PhD, University of Chicago
BA, Grinnell College
Cathleen (Cate) Giustino is a 2017 Carnegie Fellow and an Auburn University Creative Research Scholar. She earned her PhD in Modern Central European history from the University of Chicago and her BA in history and Germanistik from Grinnell College. She joined Auburn’s faculty in 1997.
Giustino researches the history of the politics of culture in modern Central and Eastern Europe. She has worked extensively on the history of urban planning and historic preservation in Czechoslovakia, particularly in Prague and northern Bohemia; the seizure of cultural property from groups targeted for annihilation, expulsion and social leveling during and after the Second World War; and, most recently, the history of creativity in socialist Czechoslovakia, which she is examining through the lens of East bloc theories about and experiences of childhood.
She teaches courses on the history of Germany, Eastern Europe and Russia during the modern period, especially the 20th-century, giving special attention to methodology for the study of culture, power and state-society relations. Her teaching awards include the College of Liberal Arts Award for Excellence in the Teaching of the Humanities, the Panhellenic Outstanding Professor Award and the Favorite Educator Award from the Mortar Board National Senior Honorary.
She is the author of Tearing Down Prague's Jewish Town: Ghetto Clearance and the Legacy of Middle-Class Ethnic Politics around 1900, a study of the local politics of architecture and urban design in Prague before World War I, when the city’s residents included a culturally rich mix of Czechs, Germans and Jews. She co-edited, along with Catherine Plum and Alexander Vari, Socialist Escapes: Breaks from Ideology and the Everyday in Eastern Europe, 1945-1989, a volume exploring Communist Party efforts to engineer society through leisure and consumption and revising older theories about the operation of power during the Cold War.
Among Giustino’s articles treating the seizure of cultural property during and after World War II are “Julia and Her Things: Restitution, Racism, and Connections in and beyond the Sudetenland,” Bohemia: Zeitschrift für Geschichte und Kultur der böhmischen Länder, 59, nr 1 (2019): 3-49; and “Pretty Things, Ugly Histories: Decorating with Persecuted People’s Property in Central Bohemia, 1938-1958,” in The Things They Carried: War, Mobility and Material Culture, co-edited by Leora Auslander and Tara Zahra.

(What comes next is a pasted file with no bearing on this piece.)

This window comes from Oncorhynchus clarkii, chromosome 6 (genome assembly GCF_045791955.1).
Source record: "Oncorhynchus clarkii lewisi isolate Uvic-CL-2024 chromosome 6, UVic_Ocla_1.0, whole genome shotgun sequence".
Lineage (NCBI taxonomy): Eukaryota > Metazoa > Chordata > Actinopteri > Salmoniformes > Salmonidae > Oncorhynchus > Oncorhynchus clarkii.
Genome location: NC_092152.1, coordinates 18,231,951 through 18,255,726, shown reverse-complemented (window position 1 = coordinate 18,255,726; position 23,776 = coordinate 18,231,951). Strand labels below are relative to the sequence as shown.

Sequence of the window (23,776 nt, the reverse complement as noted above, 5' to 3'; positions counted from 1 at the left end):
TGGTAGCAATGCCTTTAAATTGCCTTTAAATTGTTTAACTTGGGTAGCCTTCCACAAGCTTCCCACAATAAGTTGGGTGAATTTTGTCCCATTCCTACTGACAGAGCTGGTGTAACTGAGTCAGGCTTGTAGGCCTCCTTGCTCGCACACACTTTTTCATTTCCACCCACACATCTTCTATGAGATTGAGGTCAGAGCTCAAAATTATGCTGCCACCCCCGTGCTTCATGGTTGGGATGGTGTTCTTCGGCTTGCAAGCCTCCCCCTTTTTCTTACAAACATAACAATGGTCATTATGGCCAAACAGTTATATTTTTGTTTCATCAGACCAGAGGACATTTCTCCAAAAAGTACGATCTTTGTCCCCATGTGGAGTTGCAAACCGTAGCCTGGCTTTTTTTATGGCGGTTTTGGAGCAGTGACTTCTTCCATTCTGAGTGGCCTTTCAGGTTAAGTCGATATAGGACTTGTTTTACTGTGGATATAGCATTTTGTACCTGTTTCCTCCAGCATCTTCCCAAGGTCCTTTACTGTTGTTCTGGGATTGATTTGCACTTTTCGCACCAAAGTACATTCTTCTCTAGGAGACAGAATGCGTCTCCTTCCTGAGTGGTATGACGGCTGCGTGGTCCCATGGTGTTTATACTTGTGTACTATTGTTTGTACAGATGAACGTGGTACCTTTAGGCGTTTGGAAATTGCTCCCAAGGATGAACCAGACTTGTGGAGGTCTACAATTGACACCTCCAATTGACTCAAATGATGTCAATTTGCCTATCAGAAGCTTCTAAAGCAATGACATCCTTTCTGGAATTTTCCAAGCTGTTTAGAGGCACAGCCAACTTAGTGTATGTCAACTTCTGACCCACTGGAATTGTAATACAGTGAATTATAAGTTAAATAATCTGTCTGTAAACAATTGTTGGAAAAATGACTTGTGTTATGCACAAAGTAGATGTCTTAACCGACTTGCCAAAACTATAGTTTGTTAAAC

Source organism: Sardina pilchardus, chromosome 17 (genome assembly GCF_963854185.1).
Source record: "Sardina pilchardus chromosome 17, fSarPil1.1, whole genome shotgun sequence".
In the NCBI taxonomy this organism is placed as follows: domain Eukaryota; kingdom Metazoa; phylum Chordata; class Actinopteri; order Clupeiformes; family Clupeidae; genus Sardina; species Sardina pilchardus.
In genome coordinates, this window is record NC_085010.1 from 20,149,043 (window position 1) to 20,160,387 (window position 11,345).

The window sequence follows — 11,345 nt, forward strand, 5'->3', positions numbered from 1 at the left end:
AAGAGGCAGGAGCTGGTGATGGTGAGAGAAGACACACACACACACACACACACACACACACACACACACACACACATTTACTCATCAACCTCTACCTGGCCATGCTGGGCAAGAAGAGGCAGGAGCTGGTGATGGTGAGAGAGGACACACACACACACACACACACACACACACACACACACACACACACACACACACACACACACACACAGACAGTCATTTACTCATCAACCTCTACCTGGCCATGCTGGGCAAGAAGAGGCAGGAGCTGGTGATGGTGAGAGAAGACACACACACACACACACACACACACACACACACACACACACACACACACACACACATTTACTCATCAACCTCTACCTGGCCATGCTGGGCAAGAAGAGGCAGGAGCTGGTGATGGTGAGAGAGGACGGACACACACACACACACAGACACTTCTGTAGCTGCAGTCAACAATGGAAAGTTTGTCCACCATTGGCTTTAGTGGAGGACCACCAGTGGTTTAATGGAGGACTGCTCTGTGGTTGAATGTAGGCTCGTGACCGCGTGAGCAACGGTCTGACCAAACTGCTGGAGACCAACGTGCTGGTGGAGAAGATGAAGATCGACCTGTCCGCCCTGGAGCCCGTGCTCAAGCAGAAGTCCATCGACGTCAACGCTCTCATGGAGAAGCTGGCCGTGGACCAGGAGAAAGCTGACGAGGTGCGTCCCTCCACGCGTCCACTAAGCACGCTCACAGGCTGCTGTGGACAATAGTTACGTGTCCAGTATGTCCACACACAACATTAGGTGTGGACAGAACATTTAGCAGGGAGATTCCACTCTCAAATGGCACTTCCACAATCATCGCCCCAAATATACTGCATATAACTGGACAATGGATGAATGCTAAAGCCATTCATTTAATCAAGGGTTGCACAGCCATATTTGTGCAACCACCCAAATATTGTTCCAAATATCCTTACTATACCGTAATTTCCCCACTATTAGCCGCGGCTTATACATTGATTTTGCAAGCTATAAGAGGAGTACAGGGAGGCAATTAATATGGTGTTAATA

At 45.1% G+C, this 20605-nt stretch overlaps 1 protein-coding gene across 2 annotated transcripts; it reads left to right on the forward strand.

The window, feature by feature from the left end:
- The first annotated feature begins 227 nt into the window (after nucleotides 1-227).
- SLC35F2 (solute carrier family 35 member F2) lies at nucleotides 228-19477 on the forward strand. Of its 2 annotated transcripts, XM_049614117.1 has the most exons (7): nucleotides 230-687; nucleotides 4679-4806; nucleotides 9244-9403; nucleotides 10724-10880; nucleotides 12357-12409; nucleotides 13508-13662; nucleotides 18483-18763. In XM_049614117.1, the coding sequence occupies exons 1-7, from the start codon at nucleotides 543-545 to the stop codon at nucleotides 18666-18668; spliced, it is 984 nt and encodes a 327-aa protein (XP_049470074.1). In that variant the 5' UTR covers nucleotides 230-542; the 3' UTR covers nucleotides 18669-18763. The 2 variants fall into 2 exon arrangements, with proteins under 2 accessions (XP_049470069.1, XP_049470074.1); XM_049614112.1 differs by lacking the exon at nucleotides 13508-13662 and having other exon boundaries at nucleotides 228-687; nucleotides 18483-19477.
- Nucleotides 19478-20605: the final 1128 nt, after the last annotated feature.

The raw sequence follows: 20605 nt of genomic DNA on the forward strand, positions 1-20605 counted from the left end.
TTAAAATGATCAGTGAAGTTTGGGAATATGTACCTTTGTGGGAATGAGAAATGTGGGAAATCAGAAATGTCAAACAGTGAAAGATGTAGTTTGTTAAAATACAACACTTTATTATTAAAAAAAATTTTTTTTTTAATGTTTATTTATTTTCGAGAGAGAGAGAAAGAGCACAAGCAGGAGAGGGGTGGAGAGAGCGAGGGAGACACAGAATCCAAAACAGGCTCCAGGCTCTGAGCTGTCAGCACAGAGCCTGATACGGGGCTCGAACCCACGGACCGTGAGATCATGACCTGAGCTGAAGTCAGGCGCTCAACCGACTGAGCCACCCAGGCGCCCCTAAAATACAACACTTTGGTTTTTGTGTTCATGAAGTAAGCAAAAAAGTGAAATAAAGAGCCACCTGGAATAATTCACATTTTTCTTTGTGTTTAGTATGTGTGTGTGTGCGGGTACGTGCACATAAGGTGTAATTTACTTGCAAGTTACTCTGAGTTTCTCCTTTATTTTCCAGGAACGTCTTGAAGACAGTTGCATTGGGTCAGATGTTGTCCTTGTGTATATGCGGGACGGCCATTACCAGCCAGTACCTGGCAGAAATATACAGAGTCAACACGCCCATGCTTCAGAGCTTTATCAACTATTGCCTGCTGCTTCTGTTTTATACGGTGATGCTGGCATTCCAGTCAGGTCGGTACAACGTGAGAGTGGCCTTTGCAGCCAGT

Her articles on Prague include “The Ghetto and the Castle: Modern Urban Design and Knowledge Transfer in Historic Prague before and after 1918,” ed. Eszter Gantner, Heidi Hein-Kircher and Oliver Hochadel, Interurban Knowledge Exchange: Emerging Cities in Southern and Eastern Europe, 1870-1950; and "Municipal Activism in Late-Nineteenth-Century Prague: The House Numbered 207-V and Ghetto Clearance," Austrian History Yearbook.
For her articles on the politics of exhibition and display see "Rodin in Prague: Modern Art, Cultural Diplomacy and National Display" which appeared in Slavic Review; and "Socialist Industrial Design and the Czechoslovak Pavilion at EXPO '58" published in the Journal of Contemporary History.
Her articles related to the history of creativity through the lens of childhood are “Simply Child’s Play? Toys, Ideology and the Avant-Garde in Socialist Czechoslovakia before 1968,” ed. Megan Brandow-Faller, Childhood by Design: Toys and the Material Culture of Childhood, 1700-Present ; and “Kindergarten Lessons from the East Bloc: Play and Mimesis in the Soviet Union and Socialist Czechoslovakia,” forthcoming in German translation in Jahrbuch für Historische Kommunismusforschung.
Giustino has held research awards from the Carnegie Foundation, Fulbright, the American Council of Learned Societies, the International Research Exchange Board, the Woodrow Wilson International Center for Scholars, the American Philosophical Society, and the TEMA Erasmus Mundus European Master’s Programme, for which she twice served as a visiting professor at the Charles University in Prague.
She is an editor for the Central European Yearbook, a digital humanities project with the Center of Austrian Studies at the University of Minnesota and a member of the Executive Board for HABSBURG, the H-Net list dedicated to the history of the Habsburg Monarchy and its successor states. She serves on the Academic Council of Urban Studies (Urbanní studium), a publication series under the auspices of the Charles University in Prague.
During the 2020-21 academic year she will deliver papers and comments at the annual conferences of the Association for Slavic, East European and Eurasian Studies (ASEEES) and the German Studies Association (GSA). She is accepted into the workshop “Confronting Difficult Issues around Religion and the Holocaust" at the United States Holocaust Memorial Museum. She is invited to give a keynote address at an international conference devoted to the history of historic preservation sponsored by the National Heritage Institute and the Institute of Art History of the Czech Academy of Sciences in Prague.
Modern Germany, Eastern Europe, 20th-century Europe